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The Call of Magic, Book One of The Fool’s Journey,
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June 3, 2020
The man is reading his poem, and he is well versed.
The atmosphere of their inner sanctum is perfect for it, the lamp of the spotlight bright white, cutting through the smoky haze to illuminate him on the stage below. Through the surrounding glass walls, the clamor and chaos of a rave moves and shines. But within that soundless space at the heart of the Carthage Club, stared at from beyond, the poet speaks his truth uninterrupted.
Only a select few have been invited to attend, and, of course, they have the best seats. The second-story balcony is all to themselves.
Just hours before, they crowded around an encrypted laptop, bidding on three attack helicopters with full military complement.
The competition in the auction was fierce - black market deals always are - but they won in the end. The club is a celebration, and the champagne pours freely.
Their leader rests on her throne, an odd beauty, more attractive for her imperfections, her freckles, her not-quite-red hair, and her large nose. Beside her, a flawless blonde sits to the left, as cruel and cunning as she is gorgeous. To the right, a brute of a man lounges, the promise of violence wrote on his scarred knuckles.
They listen on in rapt attention.
The trio that are gathered around that throne are an ancient group, bent in the ways that all gangs are.
Globalization has been a double-edged sword, opening fresh avenues of business, closing many more. They are leaner and all the hungrier for it. They look for an edge, something to take them into the future. And perhaps they have just found it.
A broker, unbeknownst to them before tagging along on the tail end of the auction encryption, offered the sale of a new set of metals. Far harder, lighter than steel, it is the perfect material to stiffen a dying crime industry. And so, they purchase it, as much as they can. It is not enough, though, to seek redemption for her rogue empire in the very technology that is killing them.
She who sits on the throne spares a glance for her most dangerous assets, the man and woman by her side. They have slept with others in the Kingdom for a long time but keep it respectfully private from her. She appreciates their discretion, just as she appreciates their abilities. A smile curls her lips as she considers the words that were whispered in her ear just moments before.
“The other material we’ve just procured? It’s the highest grade we’ve ever seen.”
She had whispered back. “Where did it come from, I wonder? Find out.” When her smile is gone, the reader has finished his poem. He truly was well versed. Her clap is polite, perhaps even enthusiastic.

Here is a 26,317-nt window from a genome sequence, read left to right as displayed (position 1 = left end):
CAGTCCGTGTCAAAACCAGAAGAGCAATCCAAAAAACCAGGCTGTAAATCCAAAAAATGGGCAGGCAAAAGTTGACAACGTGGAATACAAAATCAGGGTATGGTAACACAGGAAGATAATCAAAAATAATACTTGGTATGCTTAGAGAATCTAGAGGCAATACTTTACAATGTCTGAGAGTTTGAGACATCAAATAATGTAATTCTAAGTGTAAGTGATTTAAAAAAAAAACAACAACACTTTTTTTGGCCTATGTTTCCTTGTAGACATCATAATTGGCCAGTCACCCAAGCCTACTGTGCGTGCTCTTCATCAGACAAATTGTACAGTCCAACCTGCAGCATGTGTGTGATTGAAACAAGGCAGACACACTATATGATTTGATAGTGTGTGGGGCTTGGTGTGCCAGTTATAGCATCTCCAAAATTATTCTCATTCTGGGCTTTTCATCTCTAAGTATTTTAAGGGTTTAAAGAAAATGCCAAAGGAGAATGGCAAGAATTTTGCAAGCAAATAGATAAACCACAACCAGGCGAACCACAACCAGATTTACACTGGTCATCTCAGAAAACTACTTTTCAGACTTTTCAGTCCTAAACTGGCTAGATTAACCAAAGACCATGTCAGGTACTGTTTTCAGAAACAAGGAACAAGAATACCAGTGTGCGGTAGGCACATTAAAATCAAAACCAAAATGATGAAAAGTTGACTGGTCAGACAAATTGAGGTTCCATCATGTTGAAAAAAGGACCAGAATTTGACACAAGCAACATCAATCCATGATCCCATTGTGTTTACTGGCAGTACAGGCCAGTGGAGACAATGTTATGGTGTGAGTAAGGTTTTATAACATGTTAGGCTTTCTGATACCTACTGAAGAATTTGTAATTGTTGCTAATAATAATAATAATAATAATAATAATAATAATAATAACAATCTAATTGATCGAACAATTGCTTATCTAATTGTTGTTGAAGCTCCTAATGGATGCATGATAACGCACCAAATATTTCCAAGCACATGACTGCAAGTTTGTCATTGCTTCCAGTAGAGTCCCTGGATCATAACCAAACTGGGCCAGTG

A shadow cuts across the lights behind her, catching her attention. A modest turn of her head finds her being approached by a man in her use. She listens to his brief words and nods in agreement. They show a gentleman in a fine suit in. His eyebrows are thick and bushy, black wire on an uninspired face. She does not like him, and though she owns him, he is not of the ring, nor privy to her plans.
“My Queen.” He even bows. The dedication to procedure is pleasing.
“King, not Queen.” The words are delivered with a slight titter of her fingertips.
There is a pause, a moment of collection. “I respect your orientation.” He clears his throat and continues. “May I ask, where is Degrau?”
“In the back, paying his debts.” She presses a button gripped loose in one hand. In the absence of the poetry being read, the ghostly whisper of a scream comes floating forward, brief and barely heard over the smattering of applause. The look on his face does not change. She wonders at that and at what has driven him. Ambition or fear?
“One of his artists has gone missing.”
The King watches him through thick lidded eyes and taps a long, sharpened nail on her lip. “Will this impact your take?” He chews his own tongue, wanting to answer yes but not daring to.
“No, my King. I only reported it because I’m unsure where he went. He’s gone dark.”
“Curious.” It is a dismissal. He turns and goes, disappearing out of the balcony and the smoke-filled room. That wicked, curling smile is back.
“There is another artist?”
The King’s right hand answers, a smoky voice from her perfect beauty. “The Chinaman.”
The King acknowledges the comment and then makes her proclamation. “Have the runner paint one last masterpiece when you find him. See if he has anything to say. Perhaps he might buy his own interest. Otherwise reeducate him.”
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